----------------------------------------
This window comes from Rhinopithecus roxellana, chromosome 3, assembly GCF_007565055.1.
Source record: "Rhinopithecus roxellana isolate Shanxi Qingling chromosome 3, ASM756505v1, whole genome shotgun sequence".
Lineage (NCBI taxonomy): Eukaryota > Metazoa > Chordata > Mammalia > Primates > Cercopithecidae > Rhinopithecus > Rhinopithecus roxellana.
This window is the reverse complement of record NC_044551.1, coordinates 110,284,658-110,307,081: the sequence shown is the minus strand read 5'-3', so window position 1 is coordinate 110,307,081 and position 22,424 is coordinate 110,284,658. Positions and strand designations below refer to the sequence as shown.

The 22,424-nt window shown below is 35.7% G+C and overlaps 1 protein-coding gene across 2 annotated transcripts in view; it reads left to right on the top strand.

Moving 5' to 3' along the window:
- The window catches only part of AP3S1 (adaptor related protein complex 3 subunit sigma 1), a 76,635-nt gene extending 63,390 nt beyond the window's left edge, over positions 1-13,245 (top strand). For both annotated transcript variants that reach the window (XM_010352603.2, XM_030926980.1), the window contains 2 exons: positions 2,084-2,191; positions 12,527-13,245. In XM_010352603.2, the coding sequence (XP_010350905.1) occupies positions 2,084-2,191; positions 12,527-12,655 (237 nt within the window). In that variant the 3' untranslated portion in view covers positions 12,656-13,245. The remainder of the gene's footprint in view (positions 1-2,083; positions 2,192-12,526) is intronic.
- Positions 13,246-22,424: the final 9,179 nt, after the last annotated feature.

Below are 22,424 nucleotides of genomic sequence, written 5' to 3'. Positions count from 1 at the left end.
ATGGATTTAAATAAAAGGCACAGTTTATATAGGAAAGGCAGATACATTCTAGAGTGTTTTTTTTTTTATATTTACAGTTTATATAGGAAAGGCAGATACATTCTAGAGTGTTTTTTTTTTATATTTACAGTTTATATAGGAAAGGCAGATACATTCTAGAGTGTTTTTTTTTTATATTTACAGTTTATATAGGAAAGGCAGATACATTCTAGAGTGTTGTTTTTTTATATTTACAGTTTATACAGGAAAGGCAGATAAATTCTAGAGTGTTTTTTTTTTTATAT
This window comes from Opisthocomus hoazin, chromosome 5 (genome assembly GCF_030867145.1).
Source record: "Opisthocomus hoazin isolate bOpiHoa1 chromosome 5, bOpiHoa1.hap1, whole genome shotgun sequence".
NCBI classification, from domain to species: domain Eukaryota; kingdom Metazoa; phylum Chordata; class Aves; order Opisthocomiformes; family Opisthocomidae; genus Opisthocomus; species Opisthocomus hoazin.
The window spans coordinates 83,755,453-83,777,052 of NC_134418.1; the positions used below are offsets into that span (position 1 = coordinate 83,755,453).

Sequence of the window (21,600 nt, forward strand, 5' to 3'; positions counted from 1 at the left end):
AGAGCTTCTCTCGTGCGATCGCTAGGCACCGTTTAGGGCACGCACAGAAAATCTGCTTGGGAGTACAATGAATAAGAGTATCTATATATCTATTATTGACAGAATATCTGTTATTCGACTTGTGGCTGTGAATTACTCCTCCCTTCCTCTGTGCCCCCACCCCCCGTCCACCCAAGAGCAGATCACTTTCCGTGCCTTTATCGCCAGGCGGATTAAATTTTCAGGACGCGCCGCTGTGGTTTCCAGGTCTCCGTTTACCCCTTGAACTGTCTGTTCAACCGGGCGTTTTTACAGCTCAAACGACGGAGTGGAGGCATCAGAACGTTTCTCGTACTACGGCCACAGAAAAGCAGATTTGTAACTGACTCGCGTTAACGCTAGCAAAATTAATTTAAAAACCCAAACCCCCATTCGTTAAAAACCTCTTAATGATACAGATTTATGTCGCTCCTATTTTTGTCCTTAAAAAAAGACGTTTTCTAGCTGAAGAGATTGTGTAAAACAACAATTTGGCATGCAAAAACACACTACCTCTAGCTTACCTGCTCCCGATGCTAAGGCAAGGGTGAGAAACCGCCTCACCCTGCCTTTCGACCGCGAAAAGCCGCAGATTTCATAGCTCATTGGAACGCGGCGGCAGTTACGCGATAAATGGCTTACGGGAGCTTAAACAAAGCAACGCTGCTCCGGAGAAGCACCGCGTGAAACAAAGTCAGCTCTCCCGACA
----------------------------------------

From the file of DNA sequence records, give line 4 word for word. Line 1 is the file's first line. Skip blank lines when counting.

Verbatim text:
This window is the reverse complement of record NC_044551.1, coordinates 110,284,658-110,307,081: the sequence shown is the minus strand read 5'-3', so window position 1 is coordinate 110,307,081 and position 22,424 is coordinate 110,284,658. Positions and strand designations below refer to the sequence as shown.